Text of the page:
Two weeks later we went back to the same place for communion church. I enjoyed the sermon that touched a little on the same subjects as they had two weeks prior, and then the birth and life of Jesus, His crucifixion and resurrection and finally at 3:00 when they served communion to all the members. I enjoyed watching as the women washed each others feet, but what I was really looking forward to was once church was over I could give that little girl a pack of balloons and some of Mom's delicious chocolate chip cookies that John and I had helped to make the day before.
Once the last notes of the parting song faded away and people started visiting Mom nodded at me and I got the package and gave it to the little girl. She opened it and ate the cookies and put the pack of balloons safely in her room where no one could get them.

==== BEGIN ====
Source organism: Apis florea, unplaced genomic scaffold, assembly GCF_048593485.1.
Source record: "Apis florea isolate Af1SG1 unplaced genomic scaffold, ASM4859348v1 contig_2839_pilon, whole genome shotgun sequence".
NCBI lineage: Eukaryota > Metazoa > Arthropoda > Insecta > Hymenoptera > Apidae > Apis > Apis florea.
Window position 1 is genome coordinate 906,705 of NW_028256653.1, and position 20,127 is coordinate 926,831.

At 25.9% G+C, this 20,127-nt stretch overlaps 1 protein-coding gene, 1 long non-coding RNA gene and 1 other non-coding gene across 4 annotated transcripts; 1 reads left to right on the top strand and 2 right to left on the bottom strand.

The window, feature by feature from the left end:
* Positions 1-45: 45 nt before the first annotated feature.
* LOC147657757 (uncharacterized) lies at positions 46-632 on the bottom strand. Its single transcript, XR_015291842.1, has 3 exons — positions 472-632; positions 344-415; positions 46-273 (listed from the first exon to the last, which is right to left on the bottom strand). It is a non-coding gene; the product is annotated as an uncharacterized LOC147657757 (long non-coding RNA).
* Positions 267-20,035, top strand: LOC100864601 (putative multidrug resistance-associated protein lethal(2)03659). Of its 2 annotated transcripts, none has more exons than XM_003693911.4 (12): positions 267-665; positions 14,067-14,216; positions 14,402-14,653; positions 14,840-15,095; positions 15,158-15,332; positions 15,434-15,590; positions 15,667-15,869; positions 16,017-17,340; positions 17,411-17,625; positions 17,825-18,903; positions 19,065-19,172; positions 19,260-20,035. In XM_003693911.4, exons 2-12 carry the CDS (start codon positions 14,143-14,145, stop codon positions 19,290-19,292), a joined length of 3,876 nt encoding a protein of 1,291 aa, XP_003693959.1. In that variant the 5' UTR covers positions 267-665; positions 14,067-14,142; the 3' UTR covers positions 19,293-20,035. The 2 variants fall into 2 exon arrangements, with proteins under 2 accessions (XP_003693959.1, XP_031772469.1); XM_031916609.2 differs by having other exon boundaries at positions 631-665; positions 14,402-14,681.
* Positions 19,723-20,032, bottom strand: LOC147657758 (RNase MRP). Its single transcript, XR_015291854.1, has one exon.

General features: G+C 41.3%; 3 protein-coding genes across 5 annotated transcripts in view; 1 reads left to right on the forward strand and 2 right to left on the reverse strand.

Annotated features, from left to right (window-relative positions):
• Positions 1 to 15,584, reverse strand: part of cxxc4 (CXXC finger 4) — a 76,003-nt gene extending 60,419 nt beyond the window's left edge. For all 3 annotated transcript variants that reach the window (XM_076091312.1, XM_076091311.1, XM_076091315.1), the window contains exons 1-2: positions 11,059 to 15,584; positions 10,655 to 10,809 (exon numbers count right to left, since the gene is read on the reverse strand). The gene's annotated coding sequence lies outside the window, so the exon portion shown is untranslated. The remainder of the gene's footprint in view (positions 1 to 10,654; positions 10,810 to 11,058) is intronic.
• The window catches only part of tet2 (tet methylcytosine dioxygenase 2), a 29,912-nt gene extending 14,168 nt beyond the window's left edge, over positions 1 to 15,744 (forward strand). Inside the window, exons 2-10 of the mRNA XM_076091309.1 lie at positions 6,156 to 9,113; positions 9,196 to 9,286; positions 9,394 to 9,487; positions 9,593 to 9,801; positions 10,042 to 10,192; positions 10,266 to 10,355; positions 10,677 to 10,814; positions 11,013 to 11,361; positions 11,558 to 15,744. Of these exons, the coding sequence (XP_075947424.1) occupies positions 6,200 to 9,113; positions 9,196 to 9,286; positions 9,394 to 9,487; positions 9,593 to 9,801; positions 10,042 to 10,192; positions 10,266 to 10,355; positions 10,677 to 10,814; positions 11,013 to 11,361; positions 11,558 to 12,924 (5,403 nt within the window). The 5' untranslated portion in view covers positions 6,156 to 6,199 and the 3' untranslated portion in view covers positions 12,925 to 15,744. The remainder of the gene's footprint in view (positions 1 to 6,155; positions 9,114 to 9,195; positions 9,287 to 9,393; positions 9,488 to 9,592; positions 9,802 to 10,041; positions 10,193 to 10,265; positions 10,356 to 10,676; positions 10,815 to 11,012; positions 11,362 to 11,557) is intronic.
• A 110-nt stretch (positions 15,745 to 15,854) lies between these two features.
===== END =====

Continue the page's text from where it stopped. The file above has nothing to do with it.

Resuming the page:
We left for home. I never saw that little girl again, but have to think of her occasionally and wonder how life is treating her.
Monday, May 25, 2009
Posted by A Joyful Chaos at 9:04 AM
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I think we can all remember someone like that little girl and it's so amazing how differently we look at things as adults than we did as children. I just bet she remembers that day that you were nice to her - something tells me those days for her were few and far between!ReplyDelete
Growing up in Ohio, only church members went to Ordnungs & Communion services. I never knew what went on in those services until I was a member of the church. Ordnung church always left me with a guilt complex as nobody ever kept all the ordnung. I was one of the most perfect Amish people and was still guilt stricken at the end of the services.ReplyDelete